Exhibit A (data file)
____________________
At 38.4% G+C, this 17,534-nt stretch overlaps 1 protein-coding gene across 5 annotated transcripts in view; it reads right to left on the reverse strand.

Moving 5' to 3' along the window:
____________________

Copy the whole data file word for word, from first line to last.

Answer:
At 38.4% G+C, this 17,534-nt stretch overlaps 1 protein-coding gene across 5 annotated transcripts in view; it reads right to left on the reverse strand.

Moving 5' to 3' along the window: